But I'd also love to make my own deck. Little Red Tarot has a post about that here

If you haven't tried using cards in this way before, light a candle, make yourself a delicious cup of tea, pick a card, open your notebook and find out what happens...

What does your imagination look like?

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This is the first activity that my five-year-old daughter and I did together this summer holiday. 

I took my inspiration from this self-portrait project from the wonderful Artbarblog. But, of course, I added in some writing.  I love the picture that my daughter produced - and she was delighted with it too - but what was most interesting to me about the activity was what emerged from the process. 

I started off by asking her to close her eyes and think about her imagination. I asked her: What does it feel like? What does it look like? What does it taste like? If you could hold it in your hand, what would that be like - heavy or light, soft or with edges...?

I was fascinated by how easily she responded to this. The words flowed: floaty, fluffy, soft, like dreams...

I then encouraged her to start painting what this felt like, using a simple watercolour palette. I'd set up the activity on a tray.

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(I'd made a simple black and white print-out of a photo earlier.)

I was amazed at how easily she was able to translate the images and sensations in her mind onto the paper. She spent a very happy half an hour with the paints, experimenting with different strengths to represent the feelings and ideas, gluing the paper doily 'flower' and finding out what happened when she added paint to the doily or used pens over the wet watercolour.

Throughout the process, she talked to me about what she was drawing and we had a really interesting conversation about the differences between our minds and our imaginations. It was also an ideal time to encourage her to reach for and practise new ways of describing things:

'So what kind of blue is that?' 
'Sort of turquoise.'
'Does it remind you of anything?'
'Yes. Under the sea. And this is the colour of sunshine. It's warm. And it tastes like cookie dough.'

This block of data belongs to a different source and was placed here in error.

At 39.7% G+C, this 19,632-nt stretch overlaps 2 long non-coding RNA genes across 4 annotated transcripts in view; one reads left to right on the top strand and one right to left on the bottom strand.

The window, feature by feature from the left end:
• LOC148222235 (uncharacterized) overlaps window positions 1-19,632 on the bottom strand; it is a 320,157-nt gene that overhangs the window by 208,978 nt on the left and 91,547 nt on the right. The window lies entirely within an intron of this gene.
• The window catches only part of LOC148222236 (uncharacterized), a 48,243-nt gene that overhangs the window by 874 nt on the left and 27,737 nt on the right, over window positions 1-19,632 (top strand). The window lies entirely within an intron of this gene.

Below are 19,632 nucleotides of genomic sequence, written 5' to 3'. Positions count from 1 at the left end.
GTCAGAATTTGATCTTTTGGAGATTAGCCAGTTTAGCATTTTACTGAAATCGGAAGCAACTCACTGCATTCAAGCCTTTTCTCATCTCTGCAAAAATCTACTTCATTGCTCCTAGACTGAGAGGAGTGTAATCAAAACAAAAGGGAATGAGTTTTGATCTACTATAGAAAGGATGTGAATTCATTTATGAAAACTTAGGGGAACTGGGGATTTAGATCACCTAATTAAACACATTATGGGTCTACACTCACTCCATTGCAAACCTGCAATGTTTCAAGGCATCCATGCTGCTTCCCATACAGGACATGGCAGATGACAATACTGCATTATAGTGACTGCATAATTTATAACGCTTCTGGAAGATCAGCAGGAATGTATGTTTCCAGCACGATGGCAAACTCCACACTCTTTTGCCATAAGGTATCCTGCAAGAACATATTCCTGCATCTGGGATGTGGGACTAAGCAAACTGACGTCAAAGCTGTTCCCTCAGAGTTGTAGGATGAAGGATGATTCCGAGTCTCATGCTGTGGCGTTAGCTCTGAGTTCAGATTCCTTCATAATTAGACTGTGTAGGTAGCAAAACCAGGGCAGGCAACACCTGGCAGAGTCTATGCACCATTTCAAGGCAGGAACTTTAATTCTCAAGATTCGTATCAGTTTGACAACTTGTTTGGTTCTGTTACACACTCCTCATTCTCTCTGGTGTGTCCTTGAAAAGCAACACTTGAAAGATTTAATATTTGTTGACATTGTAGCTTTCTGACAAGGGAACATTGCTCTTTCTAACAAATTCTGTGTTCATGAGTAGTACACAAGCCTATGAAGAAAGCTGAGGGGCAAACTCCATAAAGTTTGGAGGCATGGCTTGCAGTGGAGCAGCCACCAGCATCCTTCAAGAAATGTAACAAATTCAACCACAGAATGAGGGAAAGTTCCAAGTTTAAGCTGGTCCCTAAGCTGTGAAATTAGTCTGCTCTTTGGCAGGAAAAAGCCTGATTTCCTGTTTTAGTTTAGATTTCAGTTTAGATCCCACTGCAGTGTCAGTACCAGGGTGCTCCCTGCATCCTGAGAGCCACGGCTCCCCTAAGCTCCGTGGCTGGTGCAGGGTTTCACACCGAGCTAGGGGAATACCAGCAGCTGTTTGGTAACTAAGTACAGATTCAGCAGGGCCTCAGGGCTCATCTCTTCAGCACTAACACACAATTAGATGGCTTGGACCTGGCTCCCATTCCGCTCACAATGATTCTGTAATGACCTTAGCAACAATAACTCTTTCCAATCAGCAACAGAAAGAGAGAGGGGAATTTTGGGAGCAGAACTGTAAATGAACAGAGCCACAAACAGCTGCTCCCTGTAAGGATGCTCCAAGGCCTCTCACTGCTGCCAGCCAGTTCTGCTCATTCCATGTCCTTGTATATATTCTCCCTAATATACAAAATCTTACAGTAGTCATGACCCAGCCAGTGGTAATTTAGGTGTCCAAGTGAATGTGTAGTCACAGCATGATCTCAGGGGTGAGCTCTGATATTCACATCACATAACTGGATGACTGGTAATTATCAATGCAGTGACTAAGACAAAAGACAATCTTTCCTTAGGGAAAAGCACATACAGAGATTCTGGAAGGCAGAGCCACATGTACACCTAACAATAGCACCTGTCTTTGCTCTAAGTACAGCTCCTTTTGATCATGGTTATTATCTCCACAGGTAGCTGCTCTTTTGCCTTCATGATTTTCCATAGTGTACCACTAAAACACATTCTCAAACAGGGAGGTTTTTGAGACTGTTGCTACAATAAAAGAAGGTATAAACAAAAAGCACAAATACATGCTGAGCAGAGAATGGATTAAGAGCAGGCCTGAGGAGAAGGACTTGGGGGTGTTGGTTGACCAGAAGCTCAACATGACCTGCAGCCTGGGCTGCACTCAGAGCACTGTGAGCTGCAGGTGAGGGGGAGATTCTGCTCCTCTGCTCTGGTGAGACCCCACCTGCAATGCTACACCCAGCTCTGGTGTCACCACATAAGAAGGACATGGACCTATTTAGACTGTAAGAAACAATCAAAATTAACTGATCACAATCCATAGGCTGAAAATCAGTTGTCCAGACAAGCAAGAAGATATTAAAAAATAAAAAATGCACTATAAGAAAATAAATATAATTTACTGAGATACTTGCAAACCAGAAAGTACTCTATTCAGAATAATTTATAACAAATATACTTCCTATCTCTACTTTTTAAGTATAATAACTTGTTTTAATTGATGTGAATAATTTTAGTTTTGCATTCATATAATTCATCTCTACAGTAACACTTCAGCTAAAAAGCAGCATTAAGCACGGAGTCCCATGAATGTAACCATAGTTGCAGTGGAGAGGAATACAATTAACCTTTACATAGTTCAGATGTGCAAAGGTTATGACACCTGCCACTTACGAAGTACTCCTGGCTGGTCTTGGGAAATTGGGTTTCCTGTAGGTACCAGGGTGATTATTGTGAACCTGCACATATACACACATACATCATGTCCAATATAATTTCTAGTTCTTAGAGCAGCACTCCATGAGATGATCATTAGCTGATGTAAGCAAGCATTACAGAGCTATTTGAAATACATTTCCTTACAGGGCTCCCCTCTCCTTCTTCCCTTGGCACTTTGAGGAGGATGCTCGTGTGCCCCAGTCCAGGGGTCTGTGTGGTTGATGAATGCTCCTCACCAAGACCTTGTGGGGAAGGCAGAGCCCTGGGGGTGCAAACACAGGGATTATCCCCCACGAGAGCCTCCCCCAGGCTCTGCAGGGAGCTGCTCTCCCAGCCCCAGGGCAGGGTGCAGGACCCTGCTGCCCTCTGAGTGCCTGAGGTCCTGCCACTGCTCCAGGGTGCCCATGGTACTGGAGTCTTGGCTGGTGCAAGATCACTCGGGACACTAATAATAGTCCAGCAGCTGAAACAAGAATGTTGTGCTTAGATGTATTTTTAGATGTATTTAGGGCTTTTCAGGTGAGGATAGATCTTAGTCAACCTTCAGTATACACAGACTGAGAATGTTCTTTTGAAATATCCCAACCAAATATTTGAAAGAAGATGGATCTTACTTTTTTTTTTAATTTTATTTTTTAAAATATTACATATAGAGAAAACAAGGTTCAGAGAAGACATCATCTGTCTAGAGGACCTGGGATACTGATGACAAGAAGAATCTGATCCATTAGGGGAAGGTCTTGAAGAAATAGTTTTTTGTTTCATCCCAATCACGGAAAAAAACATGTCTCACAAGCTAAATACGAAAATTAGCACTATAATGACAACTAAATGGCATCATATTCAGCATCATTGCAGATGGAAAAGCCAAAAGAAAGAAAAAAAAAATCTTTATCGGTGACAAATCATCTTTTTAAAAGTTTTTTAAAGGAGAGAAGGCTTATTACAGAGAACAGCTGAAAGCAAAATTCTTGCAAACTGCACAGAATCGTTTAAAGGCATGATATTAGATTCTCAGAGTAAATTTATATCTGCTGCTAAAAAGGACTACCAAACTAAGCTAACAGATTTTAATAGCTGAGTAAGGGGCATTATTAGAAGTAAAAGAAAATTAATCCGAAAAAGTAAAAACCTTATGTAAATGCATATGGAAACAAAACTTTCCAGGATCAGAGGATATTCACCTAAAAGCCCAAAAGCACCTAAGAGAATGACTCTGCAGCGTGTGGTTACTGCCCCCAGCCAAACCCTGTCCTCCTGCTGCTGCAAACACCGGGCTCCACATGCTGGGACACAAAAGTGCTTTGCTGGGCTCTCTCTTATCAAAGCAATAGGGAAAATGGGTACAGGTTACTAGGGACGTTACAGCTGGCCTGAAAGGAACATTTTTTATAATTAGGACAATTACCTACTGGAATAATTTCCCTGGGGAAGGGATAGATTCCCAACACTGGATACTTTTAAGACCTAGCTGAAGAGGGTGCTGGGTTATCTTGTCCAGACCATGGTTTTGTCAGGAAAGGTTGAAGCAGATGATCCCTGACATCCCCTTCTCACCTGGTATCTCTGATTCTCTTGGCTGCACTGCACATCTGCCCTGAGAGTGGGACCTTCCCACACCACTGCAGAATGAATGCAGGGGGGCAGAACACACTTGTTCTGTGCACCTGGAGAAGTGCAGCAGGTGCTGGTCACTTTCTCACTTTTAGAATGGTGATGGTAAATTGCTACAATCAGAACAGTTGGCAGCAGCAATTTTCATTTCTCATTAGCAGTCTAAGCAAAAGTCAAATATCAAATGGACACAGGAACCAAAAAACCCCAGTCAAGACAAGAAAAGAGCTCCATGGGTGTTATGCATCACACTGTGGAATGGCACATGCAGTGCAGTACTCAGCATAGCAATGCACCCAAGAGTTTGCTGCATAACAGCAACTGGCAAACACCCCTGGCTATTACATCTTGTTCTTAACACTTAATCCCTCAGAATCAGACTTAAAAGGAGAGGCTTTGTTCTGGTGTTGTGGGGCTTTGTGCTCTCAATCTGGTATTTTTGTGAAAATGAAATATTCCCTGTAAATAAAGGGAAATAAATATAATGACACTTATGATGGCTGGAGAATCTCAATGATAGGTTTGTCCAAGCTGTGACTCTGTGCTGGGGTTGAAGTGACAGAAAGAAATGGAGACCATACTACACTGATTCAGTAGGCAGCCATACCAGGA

At a certain point, she decided that she wanted to stick her photo into the middle of the picture (she needed some help with cutting this out) and then she told me that she wanted to 'label' what she had drawn. Interestingly, I didn't have to suggest any writing, She did this very spontaneously. (My daughter loves writing at the moment. She can't get enough of it. However, if you're working with a child who is not as enthusiastic about making words, you could make notes of what they tell you as they're painting and then gently encourage them to incorporate some of the words. They may want to copy the spellings from your notes so it's a good idea to write them as clearly as you can.

I love the painting that emerged. I particularly love the 'me' label at the centre of it, which was made with such a flourish. But the most interesting development of all was that, as soon as she'd finished with the painting, she decided that she wanted to move on to a whole new phase of the activity and produce a book, which she was very insistent would be called My Mind Book. (As you can see, this eventually changed during the making process, into Book of Dreams.)

 

She chose to use another copy of the photo print on the cover and then coloured over it with glitter pens and embellished it with adhesive gems and stickers. 

I really love the writing that she made here and how it gave her the opportunity to practise forming sentences. 

What fascinates me most about this process is that it enacts two distinct phases from my research into creative writing processes. The painting is a lovely example of Letting Go with colours and textures, enjoying the words as feeling-objects in themselves; and then the book-making is a kind of crafting process, a perfect example of the phase that I call Making or Finding Form.

And all exemplified very naturally by a five-year old. So interesting.   
 

 

 

Sophie Nicholls

Sophie Nicholls is an author, poet and University Teaching Fellow at Teesside University where she teaches creative writing and leads on online, hybrid and digital learning and teaching projects.